“More than anything, I understand as the mom of three young children that you can’t fix anything if folks are always fussing and fighting. It’s time to put petty politics aside and move all communities and Hoosiers in the Ninth District forward,” Yoder added.

Yoder, who lives in Bloomington with her husband, Josh Perry, and their three children, currently is vice president on the council and teaches an award-winning business course to all undergraduates enrolled at Indiana University’s Kelley School of Business.

In her campaign announcement, Yoder laid out what she would like to see Central and Southern Indiana become:  “a place that rewards people who work hard and take chances.”

“We must rebuild a place where our kids and grandkids can find good-paying jobs and strong schools, where entrepreneurs can thrive, where everyone feels safe and welcome, and where a ZIP code doesn’t determine your destiny,” she said.

Robert Hall seeking GOP nomination for Indiana 9th Congressional District

(Additional info about Robert Hall is here.)

By Megan Banta

Bloomington resident Robert Hall officially has launched his campaign for Indiana’s 9th Congressional District. 

He announced his candidacy on social media Tuesday and also launched

His announcements follows the Spring endorsement of Hall by grassroots group Hoosiers for a Conservative 9th.

“It’s time for a true conservative to get in the race,” Hall said in a press release. “Hoosiers deserve a Congressman who will take their values to Washington.”

Hall said he’s different from the other candidates in several ways: he’s the only one “who will vote against John Boehner on day one, oppose raising the debt limit, oppose Omnibus spending bills and continuing resolutions, fight for every child’s right to life and demand constitutional amendments for term limits and balanced budgets.”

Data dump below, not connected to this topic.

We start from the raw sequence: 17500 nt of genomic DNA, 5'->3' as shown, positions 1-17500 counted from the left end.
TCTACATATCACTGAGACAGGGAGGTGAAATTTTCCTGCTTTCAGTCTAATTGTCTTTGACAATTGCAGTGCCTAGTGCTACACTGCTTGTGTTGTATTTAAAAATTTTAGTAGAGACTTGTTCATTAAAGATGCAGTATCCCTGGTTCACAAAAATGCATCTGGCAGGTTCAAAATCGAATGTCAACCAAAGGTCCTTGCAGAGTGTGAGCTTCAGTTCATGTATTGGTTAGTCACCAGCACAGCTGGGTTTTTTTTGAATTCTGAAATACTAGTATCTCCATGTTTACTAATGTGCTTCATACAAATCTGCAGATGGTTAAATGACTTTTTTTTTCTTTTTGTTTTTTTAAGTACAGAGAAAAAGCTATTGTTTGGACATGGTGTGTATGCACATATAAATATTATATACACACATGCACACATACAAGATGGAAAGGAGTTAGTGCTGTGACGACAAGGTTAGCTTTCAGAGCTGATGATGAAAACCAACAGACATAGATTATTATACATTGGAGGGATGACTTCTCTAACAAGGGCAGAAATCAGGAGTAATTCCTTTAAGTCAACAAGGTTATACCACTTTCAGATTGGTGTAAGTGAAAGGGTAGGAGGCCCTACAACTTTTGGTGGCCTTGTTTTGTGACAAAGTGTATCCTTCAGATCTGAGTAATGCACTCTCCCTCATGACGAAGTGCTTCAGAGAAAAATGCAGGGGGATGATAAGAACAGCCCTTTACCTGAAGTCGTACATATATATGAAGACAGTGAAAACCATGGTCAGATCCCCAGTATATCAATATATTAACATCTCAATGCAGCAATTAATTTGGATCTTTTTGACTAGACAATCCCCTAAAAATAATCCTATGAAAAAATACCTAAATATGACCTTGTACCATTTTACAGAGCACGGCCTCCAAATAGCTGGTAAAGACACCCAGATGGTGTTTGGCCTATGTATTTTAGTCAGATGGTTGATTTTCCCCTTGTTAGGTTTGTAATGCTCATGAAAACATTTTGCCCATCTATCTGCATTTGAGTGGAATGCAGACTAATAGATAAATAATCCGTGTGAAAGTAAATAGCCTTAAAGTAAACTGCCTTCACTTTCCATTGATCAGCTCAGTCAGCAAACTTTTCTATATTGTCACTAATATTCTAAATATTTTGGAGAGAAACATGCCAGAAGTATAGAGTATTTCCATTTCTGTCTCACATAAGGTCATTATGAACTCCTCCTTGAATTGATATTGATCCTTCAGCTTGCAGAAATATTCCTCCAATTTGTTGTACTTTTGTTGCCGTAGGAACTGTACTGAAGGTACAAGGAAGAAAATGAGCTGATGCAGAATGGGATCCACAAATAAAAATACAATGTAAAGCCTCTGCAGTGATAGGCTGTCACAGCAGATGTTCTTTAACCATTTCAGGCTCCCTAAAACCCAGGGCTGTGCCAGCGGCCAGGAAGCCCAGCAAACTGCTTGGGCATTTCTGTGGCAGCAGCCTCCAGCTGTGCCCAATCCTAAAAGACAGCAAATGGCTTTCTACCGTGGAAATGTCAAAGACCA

After more than 30 years in the private sector as a very successful manufacturing executive and consultant, Hall said he is ready to bring that same discipline to Washington.

White House pushes for Iran filibuster

The administration seeks to tamp down expectations, but the numbers of supportive Senate Democrats are adding up. By Edward-Isaac Dovere and Burgess Everett 8/27/15 President Barack Obama’s almost certain to get the Iran nuclear deal — but whether he … Continue reading

(Indiana’s) Rokita to seek House re-election, pass on Senate campaign

The Michigan City News-Dispatch
Associated Press

INDIANAPOLIS (AP) — Republican U.S. Rep. Todd Rokita says he will run for re-election to his current office next year, foregoing a bid for the U.S. Senate seat being given up by the GOP’s Dan Coats.

Rokita is a former Indiana secretary of state who first won election in the state’s 4th Congressional District in 2010. He said Wednesday that many people had encouraged him to enter the Senate race, but decided he wanted to continue his work as vice chairman of the House Budget Committee.

U.S. Rep. Marlin Stutzman and former Indiana Republican Party Chairman Eric Holcomb have announced bids for the 2016 Republican Senate nomination, with U.S. Rep. Todd Young also considering a candidacy. Former U.S. Rep. Baron Hill is the only declared Democratic candidate.